It was a positive step after a series of high-profile failures that have ranged from officiating controversies to revenue shortfalls.
To give the conference a lift, Pac-12 commissioner Larry Scott is said to have concocted a plan unlike anything in college sports. Late last year, he reportedly pitched university presidents on selling 10% of the conference's commercial assets—mostly made up of broadcasting rights, merchandising, etc.—for $500 million to a private equity firm at a valuation of around $5 billion. The assets would be bundled under a holding company dubbed "Pac-12 NewCo."
Now, that valuation might seem lofty for a network that just two years ago had one of its marquee games of the season bumped by a NASCAR truck race. And so far, there have yet to be any reports of private equity firms showing interest. But there's certainly value to be unlocked, given the conference will likely enter into a billion-dollar rights deal with a major network in 2024. In a recent interview with The Oregonian, Dallas Mavericks owner/Shark Tank star Mark Cuban said private equity firms would be "intrigued" in buying a stake.
As for an exit strategy, a Raine Group exec told Pac-12 scribe Jon Wilner that the eventual plan could be to take "Pac-12 NewCo" public.
But which private equity firms might be interested? Would a firm really want to team up with a league that appears to have a litany of issues without receiving much, if any, control in return?
That remains unclear. But here are four private equity investors that could make sense as a Pac-12 partner:
Apollo Global ManagementWhile it hasn't traditionally been known as a big player in the media space, Apollo Global Management has shown increasing interest in the television industry. In February, the firm struck a deal to acquire a majority stake in 13 TV stations from Atlanta's Cox Enterprises, along with the company's newspapers and radio stations in Ohio. In addition, the firm has reportedly shown interest in acquiring the regional sports networks that Disney is being forced to sell as part of its roughly $71 billion acquisition of 21st Century Fox—even asking LeBron James' media company, Uninterrupted, to partner in a deal.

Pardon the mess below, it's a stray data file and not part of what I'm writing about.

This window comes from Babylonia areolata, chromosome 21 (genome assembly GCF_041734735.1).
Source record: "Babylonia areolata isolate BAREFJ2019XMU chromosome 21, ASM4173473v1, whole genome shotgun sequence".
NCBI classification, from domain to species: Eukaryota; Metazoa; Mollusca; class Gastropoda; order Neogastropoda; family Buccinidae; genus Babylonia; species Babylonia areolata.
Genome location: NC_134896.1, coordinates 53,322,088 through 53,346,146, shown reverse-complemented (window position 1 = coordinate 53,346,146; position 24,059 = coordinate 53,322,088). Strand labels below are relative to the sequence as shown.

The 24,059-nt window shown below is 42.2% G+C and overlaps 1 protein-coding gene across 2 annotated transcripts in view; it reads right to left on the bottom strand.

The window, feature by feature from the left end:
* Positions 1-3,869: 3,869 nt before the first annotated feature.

Perhaps Apollo would want to add another network to its portfolio using its nearly $25 billion flagship buyout fund?
TPG CapitalWith headquarters in San Francisco, TPG Capital would make sense as a strategic partner from a geographic perspective. The firm also some experience making a growth investment in a media company at around the valuation being sought by the Pac-12. In 2017, the firm invested $450 million in Shane Smith's Vice Media at a valuation of some $5.7 billion.
The firm also has experience in television, most notably when it acquired Spanish television station Univision along with a host of other PE firms in 2007 for $13.7 billion. While Univision has since struggled with a large debt load, dropping ratings and executive turnover, and with Vice announcing last month it would cut 10% of its workforce to try and become profitable, perhaps TPG has learned from those struggles.
Also, Joe Ravitch, a Raine Group executive leading the Pac-12's efforts, serves as a board member at Vice. Perhaps that could open a door to the Pac-12 engaging with TPG.
KKRKKR is annually one of the most active private equity firms in the US. And it has plenty of capital, with $195 billion in AUM, per its latest earnings report.
The firm also features a TMT growth team that operates out of Menlo Park and invests in a range of industries including software, security, IoT and digital media. It knows a little about sports, too, having led a $275 million Series E in daily fantasy sports company FanDuel in 2015. Might KKR want to dip into its $711 million Next Generation Technology Growth Fund and partner up for another deal?
SoftBankWith its $100 billion Vision Fund, SoftBank has seemingly been handing out nine-figure checks like a Pez dispenser dishes out delicious little candies.
Nothing would grant Scott a little wiggle room with his bosses like announcing a massive investment from the most high-profile investor in the tech industry—just don't tell them about the connections to Saudi money.
Related read: The Pac-12 wants a $500M investment from private equity